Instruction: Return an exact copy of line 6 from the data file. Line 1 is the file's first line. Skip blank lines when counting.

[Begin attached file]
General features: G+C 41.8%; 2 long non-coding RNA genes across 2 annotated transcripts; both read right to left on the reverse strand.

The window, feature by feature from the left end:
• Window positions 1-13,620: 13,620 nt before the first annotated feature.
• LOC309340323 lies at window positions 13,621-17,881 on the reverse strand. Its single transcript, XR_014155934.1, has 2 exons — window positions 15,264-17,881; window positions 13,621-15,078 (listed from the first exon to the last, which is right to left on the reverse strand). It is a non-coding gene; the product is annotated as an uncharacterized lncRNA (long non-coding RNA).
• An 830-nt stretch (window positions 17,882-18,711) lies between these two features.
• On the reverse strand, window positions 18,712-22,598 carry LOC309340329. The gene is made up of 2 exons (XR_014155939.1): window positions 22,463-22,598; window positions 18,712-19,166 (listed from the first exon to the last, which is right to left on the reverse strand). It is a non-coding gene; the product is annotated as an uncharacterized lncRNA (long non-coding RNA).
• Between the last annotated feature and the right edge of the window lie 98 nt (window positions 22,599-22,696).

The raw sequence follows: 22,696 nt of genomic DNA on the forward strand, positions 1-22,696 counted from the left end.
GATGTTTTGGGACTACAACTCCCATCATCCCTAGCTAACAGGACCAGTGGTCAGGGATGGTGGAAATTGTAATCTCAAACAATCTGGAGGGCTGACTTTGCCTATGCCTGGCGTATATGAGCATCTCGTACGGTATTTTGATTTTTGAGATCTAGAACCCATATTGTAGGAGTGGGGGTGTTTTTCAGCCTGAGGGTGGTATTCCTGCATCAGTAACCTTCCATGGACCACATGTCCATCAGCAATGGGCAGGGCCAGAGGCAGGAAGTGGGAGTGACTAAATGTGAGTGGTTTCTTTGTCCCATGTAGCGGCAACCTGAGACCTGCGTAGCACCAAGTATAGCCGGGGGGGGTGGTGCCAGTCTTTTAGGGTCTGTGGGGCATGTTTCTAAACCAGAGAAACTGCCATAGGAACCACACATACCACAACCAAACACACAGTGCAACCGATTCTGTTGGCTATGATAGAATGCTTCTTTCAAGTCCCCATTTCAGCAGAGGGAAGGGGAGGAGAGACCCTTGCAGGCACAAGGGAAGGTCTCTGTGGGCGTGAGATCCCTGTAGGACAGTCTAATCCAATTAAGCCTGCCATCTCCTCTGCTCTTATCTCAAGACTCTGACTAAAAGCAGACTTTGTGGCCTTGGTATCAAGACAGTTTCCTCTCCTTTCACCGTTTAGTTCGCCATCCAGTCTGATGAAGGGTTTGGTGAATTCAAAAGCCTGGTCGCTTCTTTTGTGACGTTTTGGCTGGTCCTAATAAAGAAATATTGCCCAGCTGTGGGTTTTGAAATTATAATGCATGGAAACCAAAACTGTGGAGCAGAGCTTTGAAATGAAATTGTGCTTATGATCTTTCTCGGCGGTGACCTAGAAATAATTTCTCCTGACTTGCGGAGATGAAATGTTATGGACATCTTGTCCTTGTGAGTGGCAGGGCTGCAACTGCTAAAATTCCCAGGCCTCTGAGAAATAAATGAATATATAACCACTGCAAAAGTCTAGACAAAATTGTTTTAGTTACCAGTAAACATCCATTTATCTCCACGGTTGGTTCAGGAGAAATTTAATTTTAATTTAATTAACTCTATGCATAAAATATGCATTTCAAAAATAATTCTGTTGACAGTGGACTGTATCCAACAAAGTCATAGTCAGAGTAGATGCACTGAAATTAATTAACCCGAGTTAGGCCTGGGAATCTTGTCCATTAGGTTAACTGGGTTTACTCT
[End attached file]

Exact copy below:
• On the reverse strand, window positions 18,712-22,598 carry LOC309340329. The gene is made up of 2 exons (XR_014155939.1): window positions 22,463-22,598; window positions 18,712-19,166 (listed from the first exon to the last, which is right to left on the reverse strand). It is a non-coding gene; the product is annotated as an uncharacterized lncRNA (long non-coding RNA).